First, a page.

Does this change how I feel about the communion? No. Will I take this oath seriously? Yes. Do all ordained ministers in the Canadian church take it seriously? Sadly, no. For me, this declaration fleshes out pretty clearly how exactly the priestly ministry is ordered, and as I am in this ordered ministry, it orders some of my basic commitments. To be honest, frameworks of this kind are helpful to me, in the practice of submittimg myself to the church that has called me out, and part of the continuing exercise of not changing the church, but of learning from her what she has to teach me. There is much yet to learn; let us pray that she is guided by the Holy Spirit.

3 Comments:

Anonymous Chris said...

Ok - I am excited and impressed by this. The blogging experience has been an amazing creative outlet for Ruth as well as opened the door to a new kind of community for her. She has found a new affinity for the computer (which in my book is always good) and shown how gifted she is at telling our family's story. To see you do this, hopefully gaining some joy from the experience, and to know that you are now a part of this community, is veryveryvery cool. Thank you for this Preston. I am a part of your audience! With much affection.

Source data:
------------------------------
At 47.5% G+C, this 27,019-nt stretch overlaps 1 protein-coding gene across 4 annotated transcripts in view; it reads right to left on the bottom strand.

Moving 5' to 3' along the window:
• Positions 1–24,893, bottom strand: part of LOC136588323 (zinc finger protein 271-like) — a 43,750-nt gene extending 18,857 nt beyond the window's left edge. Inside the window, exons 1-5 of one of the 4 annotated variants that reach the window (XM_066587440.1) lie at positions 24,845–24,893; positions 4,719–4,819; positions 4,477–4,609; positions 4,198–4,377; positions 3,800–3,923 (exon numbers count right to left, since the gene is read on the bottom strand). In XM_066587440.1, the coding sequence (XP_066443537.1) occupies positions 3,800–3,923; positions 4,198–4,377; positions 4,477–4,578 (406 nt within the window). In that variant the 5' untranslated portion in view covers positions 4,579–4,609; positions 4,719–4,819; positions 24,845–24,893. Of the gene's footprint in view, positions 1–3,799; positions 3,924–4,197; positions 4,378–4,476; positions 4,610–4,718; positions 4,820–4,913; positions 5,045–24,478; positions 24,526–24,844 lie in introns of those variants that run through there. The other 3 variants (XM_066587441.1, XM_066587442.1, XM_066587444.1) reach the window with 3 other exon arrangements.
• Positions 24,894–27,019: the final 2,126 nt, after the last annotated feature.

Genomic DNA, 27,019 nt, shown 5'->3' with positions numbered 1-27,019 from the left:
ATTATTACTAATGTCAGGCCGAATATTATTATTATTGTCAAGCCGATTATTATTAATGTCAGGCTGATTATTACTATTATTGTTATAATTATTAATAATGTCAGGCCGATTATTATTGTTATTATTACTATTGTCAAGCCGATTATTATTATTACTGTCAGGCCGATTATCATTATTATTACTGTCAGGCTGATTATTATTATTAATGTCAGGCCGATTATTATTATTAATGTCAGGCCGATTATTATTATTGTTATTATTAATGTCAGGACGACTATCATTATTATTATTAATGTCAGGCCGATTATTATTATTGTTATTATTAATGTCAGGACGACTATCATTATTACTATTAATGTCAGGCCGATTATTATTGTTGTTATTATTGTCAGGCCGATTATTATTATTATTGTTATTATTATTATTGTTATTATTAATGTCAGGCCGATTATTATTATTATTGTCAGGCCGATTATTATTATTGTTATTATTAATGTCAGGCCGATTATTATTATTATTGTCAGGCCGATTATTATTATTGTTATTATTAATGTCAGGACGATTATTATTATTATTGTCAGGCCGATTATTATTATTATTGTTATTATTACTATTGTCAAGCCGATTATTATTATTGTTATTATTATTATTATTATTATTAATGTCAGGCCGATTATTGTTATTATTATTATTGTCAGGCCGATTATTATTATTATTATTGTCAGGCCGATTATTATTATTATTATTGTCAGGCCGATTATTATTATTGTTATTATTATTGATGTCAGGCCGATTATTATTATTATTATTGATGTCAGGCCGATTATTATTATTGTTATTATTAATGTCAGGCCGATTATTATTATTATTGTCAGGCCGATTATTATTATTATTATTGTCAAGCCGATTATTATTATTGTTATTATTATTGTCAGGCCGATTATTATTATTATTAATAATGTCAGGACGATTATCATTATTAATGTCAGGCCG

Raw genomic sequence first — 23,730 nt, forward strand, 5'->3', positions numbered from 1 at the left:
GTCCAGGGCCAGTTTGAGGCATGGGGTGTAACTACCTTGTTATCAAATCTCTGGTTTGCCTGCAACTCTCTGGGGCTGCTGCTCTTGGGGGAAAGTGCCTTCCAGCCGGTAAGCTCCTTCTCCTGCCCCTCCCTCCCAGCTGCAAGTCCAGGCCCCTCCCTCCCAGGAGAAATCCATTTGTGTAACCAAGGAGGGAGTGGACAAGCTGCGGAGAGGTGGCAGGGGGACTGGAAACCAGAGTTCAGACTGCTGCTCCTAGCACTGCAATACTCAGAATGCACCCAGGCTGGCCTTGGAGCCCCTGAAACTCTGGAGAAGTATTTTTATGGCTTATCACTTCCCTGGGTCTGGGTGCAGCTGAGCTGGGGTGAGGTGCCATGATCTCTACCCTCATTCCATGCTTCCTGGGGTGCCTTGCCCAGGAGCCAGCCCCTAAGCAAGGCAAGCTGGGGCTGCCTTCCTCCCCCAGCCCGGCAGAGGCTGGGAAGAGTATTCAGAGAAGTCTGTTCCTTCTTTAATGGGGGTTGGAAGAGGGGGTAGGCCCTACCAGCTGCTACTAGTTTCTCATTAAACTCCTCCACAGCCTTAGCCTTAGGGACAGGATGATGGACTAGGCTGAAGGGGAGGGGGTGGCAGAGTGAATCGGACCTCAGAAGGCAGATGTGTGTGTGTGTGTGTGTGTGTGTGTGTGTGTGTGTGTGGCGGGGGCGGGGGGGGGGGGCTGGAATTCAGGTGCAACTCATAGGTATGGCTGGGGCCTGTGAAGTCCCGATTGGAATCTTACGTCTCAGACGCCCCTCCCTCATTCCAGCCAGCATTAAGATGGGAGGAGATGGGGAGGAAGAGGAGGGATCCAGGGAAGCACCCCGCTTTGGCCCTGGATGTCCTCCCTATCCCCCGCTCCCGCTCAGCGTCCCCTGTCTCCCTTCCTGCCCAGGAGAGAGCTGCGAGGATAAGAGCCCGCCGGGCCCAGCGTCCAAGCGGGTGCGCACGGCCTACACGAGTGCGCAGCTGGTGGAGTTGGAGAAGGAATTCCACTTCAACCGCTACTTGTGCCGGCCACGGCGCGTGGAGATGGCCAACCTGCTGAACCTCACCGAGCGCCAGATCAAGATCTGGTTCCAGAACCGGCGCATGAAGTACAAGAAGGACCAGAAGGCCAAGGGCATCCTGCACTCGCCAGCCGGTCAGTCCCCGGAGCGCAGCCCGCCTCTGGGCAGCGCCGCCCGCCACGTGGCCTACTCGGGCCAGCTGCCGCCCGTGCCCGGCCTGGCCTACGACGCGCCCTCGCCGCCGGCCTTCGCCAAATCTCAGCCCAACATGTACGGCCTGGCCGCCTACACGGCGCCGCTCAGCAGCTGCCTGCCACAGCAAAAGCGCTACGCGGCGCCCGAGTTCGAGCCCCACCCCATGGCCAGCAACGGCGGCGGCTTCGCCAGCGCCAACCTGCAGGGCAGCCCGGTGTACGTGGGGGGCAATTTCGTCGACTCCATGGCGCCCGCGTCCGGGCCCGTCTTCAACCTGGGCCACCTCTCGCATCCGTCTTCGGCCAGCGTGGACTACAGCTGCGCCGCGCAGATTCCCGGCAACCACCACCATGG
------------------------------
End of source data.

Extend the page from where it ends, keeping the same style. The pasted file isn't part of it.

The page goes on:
Tuesday, July 05, 2005 11:49:00 AM  
Blogger Ruth said...

Wow! I too am impressed and overwhelmed! It is interesting to think that my own father made the same commitment.As a teenager, I often found myself asking "Does my dad really believe all this church stuff"? To see the actual words is beautiful. I'm glad we believe and I think the church is in good hands with their choice in you, Preston.
I'm glad I could inspire you, maybe you and Karen could be inspired by Chris and me in other ways...
nudge, nudge, wink, wink!

Tuesday, July 05, 2005 12:32:00 PM  
Blogger howard said...

Preston,
I am very glad to read this declaration. It is thorough and clear, isn't it? I am reminded of a course we took in the chapel, I believe that it was our last liturgy course, and the class was discussing "open" communion. I remember several classmates saying that their Bishops gave communion to anyone and everyone , so they intended to do the same! Here is the dilema. Bishops are not submitting to the authority of the canons or scripture or Lambeth or anyone but their own fancy, so who will be surprised when their priests and deacons do the same, following whimsy? I don't know about the rest of the Communion, but ECUSA hasn't been able to try and depose heretical Bishops for over 100 years. Perhaps its because the PB chooses the court, or because we are more presbyteral or congregational in our worldview. I think that worldview has a great deal to do with it. Either one thinks that Christ will return to judge us our one doesn't, simple as that. If we understand His authority and power, we won't hesitate to use our own in order to preserve the souls of our charges.

Keep up the good work!
In the Name of God made manifest,
Your Servant in Christ,
Howard

Saturday, January 07, 2006 3:25:00 PM  

Post a Comment

Links to this post:

Create a Link

<< Home